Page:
The conversation moved on to the subject of anger; to the things that had happened to me and which of them caused me to be angry. I can't be angry with my husband for dying, it wasn't his fault it was one of those things; I can't be angry with my mother for the way that she treated me because I don't believe that she realized what she was doing and how it affected me; but I am angry about the way that I was treated at work and how I was discriminated against, not given any support, how I was asked to look into problems and to develop ways to deal with them, but then anything that I put forward was just ignored. I think that I have always known that it was work, or the management there, that was responsible for my ongoing depression, developing lack of self-confidence, and total destruction of all self-esteem. Having reached a natural break, and with 11 o'clock fast approaching, my psychotherapist decided that this was a good place to stop and a suitable place to pick up things again next week. Yes, it was a very emotional ride this morning but I managed to survive the experience.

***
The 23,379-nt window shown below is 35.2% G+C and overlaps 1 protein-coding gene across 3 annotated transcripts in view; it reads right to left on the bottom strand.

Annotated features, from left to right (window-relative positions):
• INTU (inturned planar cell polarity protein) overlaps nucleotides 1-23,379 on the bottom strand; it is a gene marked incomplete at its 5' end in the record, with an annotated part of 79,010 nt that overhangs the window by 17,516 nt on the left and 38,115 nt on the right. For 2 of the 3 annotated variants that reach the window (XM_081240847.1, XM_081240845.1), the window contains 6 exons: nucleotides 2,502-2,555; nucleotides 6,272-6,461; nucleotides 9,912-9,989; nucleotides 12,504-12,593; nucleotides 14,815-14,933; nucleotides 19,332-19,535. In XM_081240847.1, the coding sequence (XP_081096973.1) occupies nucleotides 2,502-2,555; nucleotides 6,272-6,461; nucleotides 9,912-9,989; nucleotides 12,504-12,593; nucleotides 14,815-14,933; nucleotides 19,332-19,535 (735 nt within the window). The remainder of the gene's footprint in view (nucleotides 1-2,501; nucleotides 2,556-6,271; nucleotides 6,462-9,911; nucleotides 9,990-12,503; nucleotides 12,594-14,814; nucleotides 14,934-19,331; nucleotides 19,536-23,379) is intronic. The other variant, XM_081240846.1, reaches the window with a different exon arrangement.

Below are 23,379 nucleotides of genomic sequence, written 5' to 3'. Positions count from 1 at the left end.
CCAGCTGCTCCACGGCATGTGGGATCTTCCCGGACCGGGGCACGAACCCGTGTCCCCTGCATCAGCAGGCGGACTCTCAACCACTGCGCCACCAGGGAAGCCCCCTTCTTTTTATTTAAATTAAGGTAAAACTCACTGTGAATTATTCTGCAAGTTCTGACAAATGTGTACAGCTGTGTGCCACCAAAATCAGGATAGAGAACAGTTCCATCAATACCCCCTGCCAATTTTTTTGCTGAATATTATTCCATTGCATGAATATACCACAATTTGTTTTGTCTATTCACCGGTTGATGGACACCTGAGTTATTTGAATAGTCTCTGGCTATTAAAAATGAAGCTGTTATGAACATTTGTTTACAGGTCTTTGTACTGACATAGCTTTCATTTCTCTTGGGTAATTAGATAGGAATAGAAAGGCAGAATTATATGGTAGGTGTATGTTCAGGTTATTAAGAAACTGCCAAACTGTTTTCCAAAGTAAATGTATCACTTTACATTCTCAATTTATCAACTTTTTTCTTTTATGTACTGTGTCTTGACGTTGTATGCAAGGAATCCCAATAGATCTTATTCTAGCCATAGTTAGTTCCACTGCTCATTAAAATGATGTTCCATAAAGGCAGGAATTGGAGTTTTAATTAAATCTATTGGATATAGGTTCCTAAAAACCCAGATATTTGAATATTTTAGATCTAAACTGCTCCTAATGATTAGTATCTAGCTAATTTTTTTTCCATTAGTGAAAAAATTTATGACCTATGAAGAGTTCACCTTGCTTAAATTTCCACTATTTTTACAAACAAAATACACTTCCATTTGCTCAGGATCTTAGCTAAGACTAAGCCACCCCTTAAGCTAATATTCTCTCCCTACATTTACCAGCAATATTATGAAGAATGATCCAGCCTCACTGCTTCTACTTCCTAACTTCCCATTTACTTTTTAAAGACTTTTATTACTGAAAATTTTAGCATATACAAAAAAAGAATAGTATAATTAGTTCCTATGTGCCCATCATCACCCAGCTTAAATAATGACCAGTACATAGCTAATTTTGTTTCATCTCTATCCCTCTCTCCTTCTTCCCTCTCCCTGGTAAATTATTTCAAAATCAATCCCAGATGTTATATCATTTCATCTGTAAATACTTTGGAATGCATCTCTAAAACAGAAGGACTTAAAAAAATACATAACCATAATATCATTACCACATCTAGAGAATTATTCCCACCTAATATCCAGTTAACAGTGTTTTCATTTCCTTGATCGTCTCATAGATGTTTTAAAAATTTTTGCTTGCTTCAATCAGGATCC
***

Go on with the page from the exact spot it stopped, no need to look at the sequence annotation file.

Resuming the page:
It was one of the most emotional sessions for some time, and hard work, but I left the hospital feeling that I had been properly engaged in the psychotherapy and even though I wasn't feeling on top of the world, I would be able to get through the rest of the day without too much trouble. Instead of heading home, as I would normally, I had to cross the road and get a bus to take me to the local DHL depot so that I could collect a package of books from the OU. This package contained the remaining books and the specimen exam paper for my Human Biology course. I collected the package without too much trouble and then got the bus back home.
On arrival at home I realized just how hungry I was (I hadn't felt like breakfast this morning, and I realized that I hadn't taken my morning medication either) so I sorted myself out and then grilled some salmon which I had with pesto sauce. I also did something that I haven't done for a long time; I had a glass of wine with my lunch. Of course, I now realize that it was a mistake because I am feeling a little light-headed, somewhat heavy-legged, and as though I could fall asleep at any moment.
I now feel fairly composed, I know that I have been crying because I have that heavy feeling in my head, but I am now feeling quite calm and ready to face the rest of today. Mind you, the rest of the day is going to be spent relaxing, watching a couple of films and anything that is worthwhile on the television, and with doing some knitting. The rest of the Christmas cards will have to wait until tomorrow now; I just can't be asked at the moment.